Divorce can be an overwhelming time. Families change, new lives begin, but during this time, it is good to remember that your estate plan should change too. A few changes you may consider during and after a divorce are your beneficiary designations, beneficiaries of your will or trust, successor trustees of your trust, personal representatives of your will, and your nominated attorneys-in-fact of your health care powers of attorney and financial powers of attorney.
Nevada law has proactively addressed the fallout out from a final divorce, but during the pendency of a divorce, there is a risk that the ultimate disposition would go to your future ex-spouse. In order to avoid this undesirable outcome, there are several components that need to be reviewed.
A beneficiary designation is the formal designation of the desired recipient or beneficiary of certain assets such as life insurance policies, employer retirement plans, IRAs, and other retirement accounts. These assets are not controlled by a will or trust. If these are not reviewed during the pendency of the divorce, then Nevada law will deem your ex-spouse to have predeceased you, which will mean that the contingent beneficiary will be the beneficiary. However, it is prudent to address these during the pendency of the divorce in case anything happens to you prior to the finalization of the divorce.
Jointly Titled Assets
It is imperative that the assets be divided early in a divorce for a variety of reasons, but the ownership and ability to allocate the distribution upon your death are as important as any. Nevada law again makes these distinctions when the divorce is finalized, but the sooner the jointly held property can be addressed in a divorce the better for both parties.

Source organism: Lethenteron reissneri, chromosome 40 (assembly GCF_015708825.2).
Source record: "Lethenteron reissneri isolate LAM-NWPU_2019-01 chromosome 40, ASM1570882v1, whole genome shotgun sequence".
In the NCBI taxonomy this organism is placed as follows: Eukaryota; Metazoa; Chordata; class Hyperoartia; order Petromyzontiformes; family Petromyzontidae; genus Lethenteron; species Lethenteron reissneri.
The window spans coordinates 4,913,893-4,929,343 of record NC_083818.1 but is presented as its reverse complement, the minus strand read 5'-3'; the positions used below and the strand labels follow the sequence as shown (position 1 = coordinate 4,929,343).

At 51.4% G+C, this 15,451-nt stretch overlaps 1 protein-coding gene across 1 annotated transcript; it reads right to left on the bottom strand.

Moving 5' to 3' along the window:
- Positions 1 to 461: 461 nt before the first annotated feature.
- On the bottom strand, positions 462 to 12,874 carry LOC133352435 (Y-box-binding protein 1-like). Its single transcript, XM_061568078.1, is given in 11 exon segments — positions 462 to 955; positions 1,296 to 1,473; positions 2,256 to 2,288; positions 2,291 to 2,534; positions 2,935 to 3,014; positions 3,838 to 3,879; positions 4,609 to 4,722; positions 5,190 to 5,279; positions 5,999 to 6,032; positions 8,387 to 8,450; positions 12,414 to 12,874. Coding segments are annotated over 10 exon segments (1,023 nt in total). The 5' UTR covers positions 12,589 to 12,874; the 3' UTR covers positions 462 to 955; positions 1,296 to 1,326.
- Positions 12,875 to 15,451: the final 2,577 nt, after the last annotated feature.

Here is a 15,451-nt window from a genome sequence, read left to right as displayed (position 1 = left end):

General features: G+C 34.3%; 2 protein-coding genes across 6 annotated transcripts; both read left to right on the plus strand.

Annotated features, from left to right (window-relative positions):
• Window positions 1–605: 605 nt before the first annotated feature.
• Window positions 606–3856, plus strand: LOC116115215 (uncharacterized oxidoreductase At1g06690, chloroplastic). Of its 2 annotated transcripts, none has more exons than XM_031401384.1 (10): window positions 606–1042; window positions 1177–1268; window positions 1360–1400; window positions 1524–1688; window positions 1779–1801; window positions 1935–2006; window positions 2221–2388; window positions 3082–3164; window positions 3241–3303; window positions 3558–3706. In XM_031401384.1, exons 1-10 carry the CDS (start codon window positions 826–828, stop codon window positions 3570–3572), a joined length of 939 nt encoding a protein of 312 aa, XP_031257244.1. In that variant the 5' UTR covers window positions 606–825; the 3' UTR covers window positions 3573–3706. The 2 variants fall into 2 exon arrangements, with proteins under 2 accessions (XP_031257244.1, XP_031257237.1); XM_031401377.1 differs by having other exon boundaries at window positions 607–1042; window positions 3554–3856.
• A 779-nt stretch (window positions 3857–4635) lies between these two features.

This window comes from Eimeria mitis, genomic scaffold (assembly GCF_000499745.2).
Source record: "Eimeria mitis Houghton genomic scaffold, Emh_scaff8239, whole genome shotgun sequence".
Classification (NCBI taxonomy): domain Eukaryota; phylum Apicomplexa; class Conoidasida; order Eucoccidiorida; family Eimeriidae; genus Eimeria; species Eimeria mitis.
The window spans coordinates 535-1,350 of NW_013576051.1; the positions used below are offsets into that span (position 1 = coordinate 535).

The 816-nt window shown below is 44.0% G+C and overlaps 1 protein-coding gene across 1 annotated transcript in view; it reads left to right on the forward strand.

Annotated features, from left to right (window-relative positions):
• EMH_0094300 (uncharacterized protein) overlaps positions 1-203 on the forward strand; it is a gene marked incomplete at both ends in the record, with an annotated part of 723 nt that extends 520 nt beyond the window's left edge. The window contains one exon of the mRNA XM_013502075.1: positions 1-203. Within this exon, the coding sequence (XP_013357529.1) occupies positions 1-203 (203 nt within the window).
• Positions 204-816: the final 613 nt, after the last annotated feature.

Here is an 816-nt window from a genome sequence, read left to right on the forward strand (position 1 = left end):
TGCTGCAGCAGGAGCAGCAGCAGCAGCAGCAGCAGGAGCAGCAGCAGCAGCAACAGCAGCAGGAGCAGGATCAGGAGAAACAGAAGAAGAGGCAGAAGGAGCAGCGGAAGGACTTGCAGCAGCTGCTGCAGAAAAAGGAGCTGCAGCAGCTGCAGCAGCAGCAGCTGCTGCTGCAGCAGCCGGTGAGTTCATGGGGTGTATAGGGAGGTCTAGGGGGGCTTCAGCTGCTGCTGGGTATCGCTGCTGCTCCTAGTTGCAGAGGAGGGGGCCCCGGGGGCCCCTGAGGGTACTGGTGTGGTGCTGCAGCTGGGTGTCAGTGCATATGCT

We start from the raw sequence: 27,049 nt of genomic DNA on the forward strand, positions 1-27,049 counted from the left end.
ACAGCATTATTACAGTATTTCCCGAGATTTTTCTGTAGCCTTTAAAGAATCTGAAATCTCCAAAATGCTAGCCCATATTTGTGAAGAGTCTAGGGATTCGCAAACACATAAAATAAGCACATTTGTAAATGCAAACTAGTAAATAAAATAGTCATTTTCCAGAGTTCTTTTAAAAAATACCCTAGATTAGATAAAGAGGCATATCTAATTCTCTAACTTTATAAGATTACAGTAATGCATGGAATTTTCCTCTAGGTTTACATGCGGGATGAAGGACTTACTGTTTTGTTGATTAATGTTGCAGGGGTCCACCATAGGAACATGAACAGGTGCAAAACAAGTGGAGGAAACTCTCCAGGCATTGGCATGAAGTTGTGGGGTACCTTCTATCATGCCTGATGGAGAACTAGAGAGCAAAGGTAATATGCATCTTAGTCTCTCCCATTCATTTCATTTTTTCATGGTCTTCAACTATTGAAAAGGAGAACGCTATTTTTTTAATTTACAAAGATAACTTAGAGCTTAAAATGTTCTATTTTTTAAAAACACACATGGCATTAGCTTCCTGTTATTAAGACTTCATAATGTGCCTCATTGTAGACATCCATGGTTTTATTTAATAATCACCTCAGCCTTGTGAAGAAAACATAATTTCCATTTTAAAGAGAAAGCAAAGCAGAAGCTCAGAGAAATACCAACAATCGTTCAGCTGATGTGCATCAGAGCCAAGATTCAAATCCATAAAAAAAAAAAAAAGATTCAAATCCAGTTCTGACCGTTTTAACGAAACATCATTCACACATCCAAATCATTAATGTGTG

Health Care Powers of Attorney
A health care power of attorney allows you to nominate an individual to execute and carry out the medical decisions that you are no longer legally able to make. It is important that you complete these directives prior to an event after which you are not able to make those decisions, but if something happens during the pendency of a divorce, it is a potential scenario that your future ex-spouse will carry out those decisions. In most cases, it is recommended that those going through a divorce nominate a parent, sibling, close friend, or a child who is over the age of 18.
Financial Power of Attorney
A financial power of attorney are those individuals nominated to provide for your financial care if you are not able to make those decisions yourself. This person will have the authority to buy and sell your real estate, open and close financial accounts, change beneficiaries, collect government benefits, and more. Be sure to speak with our knowledgeable estate planning attorneys to ensure protection over your financial affairs during the pendency of your divorce.
Will or Living Trust
Updating your will or living trust during the pendency of your divorce will help eliminate the potential for confusion or an outcome that ultimately is undesirable. Once the divorce is final, then your former spouse will have no legal claim on your property.
Guardianship for Minor Children
You and your soon to be ex-spouse should also consider who will care for your children in the event that both of you are not able to. If one parent passes, more times than not the child will stay under the care of the living parent; however, if both of you were to pass, there must be a plan established as the children must continue to take precedence so that they are always protected and well cared for in any event.
You will need an experienced attorney to guide you through updating your estate plan you once had with your ex-spouse, either during the pendency of your divorce or afterward. It is vital to get this done sooner rather than later in case anything happens. Doing so will keep you, your family, and your assets protected. Give us a call at 775.882.8032 to schedule your consultation or schedule with us online.